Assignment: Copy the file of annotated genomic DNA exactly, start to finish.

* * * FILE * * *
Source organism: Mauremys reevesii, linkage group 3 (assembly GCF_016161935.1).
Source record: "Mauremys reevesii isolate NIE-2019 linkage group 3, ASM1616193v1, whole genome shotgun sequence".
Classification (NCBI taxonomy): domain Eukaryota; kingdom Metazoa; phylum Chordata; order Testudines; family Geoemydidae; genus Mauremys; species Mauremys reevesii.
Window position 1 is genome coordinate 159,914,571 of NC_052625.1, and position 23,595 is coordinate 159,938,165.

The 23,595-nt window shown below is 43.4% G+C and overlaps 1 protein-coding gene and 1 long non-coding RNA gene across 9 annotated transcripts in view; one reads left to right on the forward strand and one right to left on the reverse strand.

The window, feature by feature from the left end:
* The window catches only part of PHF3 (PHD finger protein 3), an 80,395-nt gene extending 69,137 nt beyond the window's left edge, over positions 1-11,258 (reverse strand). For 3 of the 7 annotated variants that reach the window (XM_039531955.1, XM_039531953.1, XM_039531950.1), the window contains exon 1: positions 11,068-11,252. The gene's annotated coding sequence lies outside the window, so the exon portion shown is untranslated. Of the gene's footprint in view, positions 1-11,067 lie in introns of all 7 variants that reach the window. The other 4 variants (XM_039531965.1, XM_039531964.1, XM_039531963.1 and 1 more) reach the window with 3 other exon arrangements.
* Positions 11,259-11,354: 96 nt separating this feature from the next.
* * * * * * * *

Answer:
Source organism: Mauremys reevesii, linkage group 3 (assembly GCF_016161935.1).
Source record: "Mauremys reevesii isolate NIE-2019 linkage group 3, ASM1616193v1, whole genome shotgun sequence".
Classification (NCBI taxonomy): domain Eukaryota; kingdom Metazoa; phylum Chordata; order Testudines; family Geoemydidae; genus Mauremys; species Mauremys reevesii.
Window position 1 is genome coordinate 159,914,571 of NC_052625.1, and position 23,595 is coordinate 159,938,165.

The 23,595-nt window shown below is 43.4% G+C and overlaps 1 protein-coding gene and 1 long non-coding RNA gene across 9 annotated transcripts in view; one reads left to right on the forward strand and one right to left on the reverse strand.

The window, feature by feature from the left end:
* The window catches only part of PHF3 (PHD finger protein 3), an 80,395-nt gene extending 69,137 nt beyond the window's left edge, over positions 1-11,258 (reverse strand). For 3 of the 7 annotated variants that reach the window (XM_039531955.1, XM_039531953.1, XM_039531950.1), the window contains exon 1: positions 11,068-11,252. The gene's annotated coding sequence lies outside the window, so the exon portion shown is untranslated. Of the gene's footprint in view, positions 1-11,067 lie in introns of all 7 variants that reach the window. The other 4 variants (XM_039531965.1, XM_039531964.1, XM_039531963.1 and 1 more) reach the window with 3 other exon arrangements.
* Positions 11,259-11,354: 96 nt separating this feature from the next.